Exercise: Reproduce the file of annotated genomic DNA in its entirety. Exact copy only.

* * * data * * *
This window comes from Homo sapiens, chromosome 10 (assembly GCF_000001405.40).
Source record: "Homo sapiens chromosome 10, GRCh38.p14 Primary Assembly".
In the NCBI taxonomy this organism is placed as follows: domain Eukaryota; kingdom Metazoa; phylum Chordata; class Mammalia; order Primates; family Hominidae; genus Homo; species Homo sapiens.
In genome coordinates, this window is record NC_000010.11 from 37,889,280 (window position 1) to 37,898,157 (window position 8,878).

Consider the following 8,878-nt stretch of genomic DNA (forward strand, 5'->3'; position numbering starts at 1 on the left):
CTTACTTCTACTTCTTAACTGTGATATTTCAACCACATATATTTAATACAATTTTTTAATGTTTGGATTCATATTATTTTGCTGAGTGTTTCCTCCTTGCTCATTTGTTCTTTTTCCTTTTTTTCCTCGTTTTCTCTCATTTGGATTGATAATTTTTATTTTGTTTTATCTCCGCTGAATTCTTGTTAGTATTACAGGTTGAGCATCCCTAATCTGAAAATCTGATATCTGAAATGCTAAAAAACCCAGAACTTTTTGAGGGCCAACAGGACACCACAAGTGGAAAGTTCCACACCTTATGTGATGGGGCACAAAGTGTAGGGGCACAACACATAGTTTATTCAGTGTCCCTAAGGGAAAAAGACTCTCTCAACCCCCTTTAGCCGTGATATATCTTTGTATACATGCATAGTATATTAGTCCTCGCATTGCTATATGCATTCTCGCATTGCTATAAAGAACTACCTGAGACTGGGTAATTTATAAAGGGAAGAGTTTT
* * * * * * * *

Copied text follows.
This window comes from Homo sapiens, chromosome 10 (assembly GCF_000001405.40).
Source record: "Homo sapiens chromosome 10, GRCh38.p14 Primary Assembly".
In the NCBI taxonomy this organism is placed as follows: domain Eukaryota; kingdom Metazoa; phylum Chordata; class Mammalia; order Primates; family Hominidae; genus Homo; species Homo sapiens.
In genome coordinates, this window is record NC_000010.11 from 37,889,280 (window position 1) to 37,898,157 (window position 8,878).

Consider the following 8,878-nt stretch of genomic DNA (forward strand, 5'->3'; position numbering starts at 1 on the left):
CTTACTTCTACTTCTTAACTGTGATATTTCAACCACATATATTTAATACAATTTTTTAATGTTTGGATTCATATTATTTTGCTGAGTGTTTCCTCCTTGCTCATTTGTTCTTTTTCCTTTTTTTCCTCGTTTTCTCTCATTTGGATTGATAATTTTTATTTTGTTTTATCTCCGCTGAATTCTTGTTAGTATTACAGGTTGAGCATCCCTAATCTGAAAATCTGATATCTGAAATGCTAAAAAACCCAGAACTTTTTGAGGGCCAACAGGACACCACAAGTGGAAAGTTCCACACCTTATGTGATGGGGCACAAAGTGTAGGGGCACAACACATAGTTTATTCAGTGTCCCTAAGGGAAAAAGACTCTCTCAACCCCCTTTAGCCGTGATATATCTTTGTATACATGCATAGTATATTAGTCCTCGCATTGCTATATGCATTCTCGCATTGCTATAAAGAACTACCTGAGACTGGGTAATTTATAAAGGGAAGAGTTTT